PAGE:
City Hall officials said Thursday they were aware of a 2015 gender discrimination lawsuit involving incoming Chancellor Richard Carranza before tapping him for the job, but said they believed the allegations were false and did not affect their decision to hire him.
The allegations, first reported and splashed across the cover of the New York Daily News, took place while Carranza ran the San Francisco Unified School District.
The suit was filed by a district employee who said she was denied a leadership role during Carranza’s tenure because of her gender and charged he retaliated against her for confronting him about flirting with a woman during a work conference. The case was settled for an undisclosed sum.
A City Hall spokeswoman said city officials discussed the allegations with Carranza before his hiring and determined they were false. She did not offer more details about how the city determined the claims were not true, or answer other questions about the vetting process.
“The allegations were completely false,” City Hall spokeswoman Olivia Lapeyrolerie wrote in a statement, noting he was not a named defendant in the lawsuit and wasn’t involved in the settlement.
The plaintiff, Veronica Chavez, worked for the district when Carranza was named superintendent in 2012. In the suit, Chavez claims Carranza began implementing changes that caused a large turnover of staff that resulted “in the replacement of qualified female employees with a predominately male” team. Chavez, according to the suit, was “outspoken” about her feelings.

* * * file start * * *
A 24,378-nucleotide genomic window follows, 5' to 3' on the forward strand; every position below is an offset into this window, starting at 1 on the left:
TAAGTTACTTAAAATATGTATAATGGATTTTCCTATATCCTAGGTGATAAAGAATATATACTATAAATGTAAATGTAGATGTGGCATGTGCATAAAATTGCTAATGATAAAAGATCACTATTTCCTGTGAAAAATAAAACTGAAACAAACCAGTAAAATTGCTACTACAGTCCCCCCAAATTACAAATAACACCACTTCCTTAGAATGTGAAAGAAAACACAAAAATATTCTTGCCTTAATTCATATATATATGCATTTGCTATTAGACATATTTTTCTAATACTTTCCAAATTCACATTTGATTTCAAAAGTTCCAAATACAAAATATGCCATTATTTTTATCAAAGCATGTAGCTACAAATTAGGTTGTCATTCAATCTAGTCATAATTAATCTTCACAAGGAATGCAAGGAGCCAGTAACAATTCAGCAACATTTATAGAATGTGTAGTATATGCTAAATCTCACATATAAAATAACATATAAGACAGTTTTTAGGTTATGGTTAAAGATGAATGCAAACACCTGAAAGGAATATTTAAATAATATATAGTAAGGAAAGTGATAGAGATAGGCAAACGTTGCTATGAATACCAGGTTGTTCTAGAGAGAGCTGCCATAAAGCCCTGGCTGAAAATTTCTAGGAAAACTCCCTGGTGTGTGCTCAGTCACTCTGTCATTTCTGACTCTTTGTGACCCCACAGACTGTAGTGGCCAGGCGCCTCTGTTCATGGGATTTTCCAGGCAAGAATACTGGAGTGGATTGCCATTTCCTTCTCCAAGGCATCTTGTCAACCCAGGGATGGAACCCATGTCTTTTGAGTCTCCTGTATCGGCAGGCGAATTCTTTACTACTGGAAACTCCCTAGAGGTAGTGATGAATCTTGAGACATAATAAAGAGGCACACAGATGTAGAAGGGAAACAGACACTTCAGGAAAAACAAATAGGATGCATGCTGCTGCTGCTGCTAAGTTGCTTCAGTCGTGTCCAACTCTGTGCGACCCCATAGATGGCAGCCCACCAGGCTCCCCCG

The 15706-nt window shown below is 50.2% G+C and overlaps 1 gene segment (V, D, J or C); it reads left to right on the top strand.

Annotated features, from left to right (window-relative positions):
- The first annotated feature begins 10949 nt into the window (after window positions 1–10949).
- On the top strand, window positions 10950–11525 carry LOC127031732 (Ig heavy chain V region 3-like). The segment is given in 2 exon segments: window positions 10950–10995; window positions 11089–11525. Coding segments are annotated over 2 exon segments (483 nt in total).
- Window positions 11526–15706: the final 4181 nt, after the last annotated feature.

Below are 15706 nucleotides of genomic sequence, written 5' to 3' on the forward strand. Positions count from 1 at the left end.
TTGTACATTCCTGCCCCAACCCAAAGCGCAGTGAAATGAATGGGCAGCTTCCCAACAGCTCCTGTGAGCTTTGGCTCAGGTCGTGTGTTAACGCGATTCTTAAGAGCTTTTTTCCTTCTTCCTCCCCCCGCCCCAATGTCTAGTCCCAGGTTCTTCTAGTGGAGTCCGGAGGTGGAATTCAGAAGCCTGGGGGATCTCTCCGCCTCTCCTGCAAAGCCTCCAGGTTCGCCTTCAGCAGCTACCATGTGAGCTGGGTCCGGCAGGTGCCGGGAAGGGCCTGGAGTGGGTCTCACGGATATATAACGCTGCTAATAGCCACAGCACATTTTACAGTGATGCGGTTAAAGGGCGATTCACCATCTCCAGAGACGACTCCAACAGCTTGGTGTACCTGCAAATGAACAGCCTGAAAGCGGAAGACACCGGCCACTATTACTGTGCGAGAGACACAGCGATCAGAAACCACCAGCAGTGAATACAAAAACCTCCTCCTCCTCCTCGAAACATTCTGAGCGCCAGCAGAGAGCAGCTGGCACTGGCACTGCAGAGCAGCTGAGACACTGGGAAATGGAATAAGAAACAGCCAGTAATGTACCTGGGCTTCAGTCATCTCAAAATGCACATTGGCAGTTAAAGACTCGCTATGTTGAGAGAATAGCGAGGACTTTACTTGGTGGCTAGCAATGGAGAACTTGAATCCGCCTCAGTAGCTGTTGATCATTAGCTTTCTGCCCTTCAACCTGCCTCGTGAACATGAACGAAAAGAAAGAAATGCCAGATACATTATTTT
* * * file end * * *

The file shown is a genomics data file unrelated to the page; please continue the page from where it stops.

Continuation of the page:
Chavez went on to create a new office to lead professional learning and leadership development, and expected that she was in-line to serve as its leader. She claims things changed after she confronted Carranza about what she described as “flirtatious” behavior with a woman at an education conference in Los Angeles.
Instead of being appointed to the post, Chavez was made to apply for the position, the lawsuit says. She says she suffered a concussion in a car accident just before her interview, which affected her performance. Ultimately, the position was given to another woman.
Mayor Bill de Blasio’s first chancellor pick, Miami-Dade County Superintendent Alberto Carvalho, faced scrutiny for emails that suggested he had a romantic relationship with a Miami Herald reporter covering the district. In that case, the scandal was widely covered and City Hall officials said it didn’t prevent them from offering him the job.
A spokesperson for Carranza did not immediately respond to a request for comment.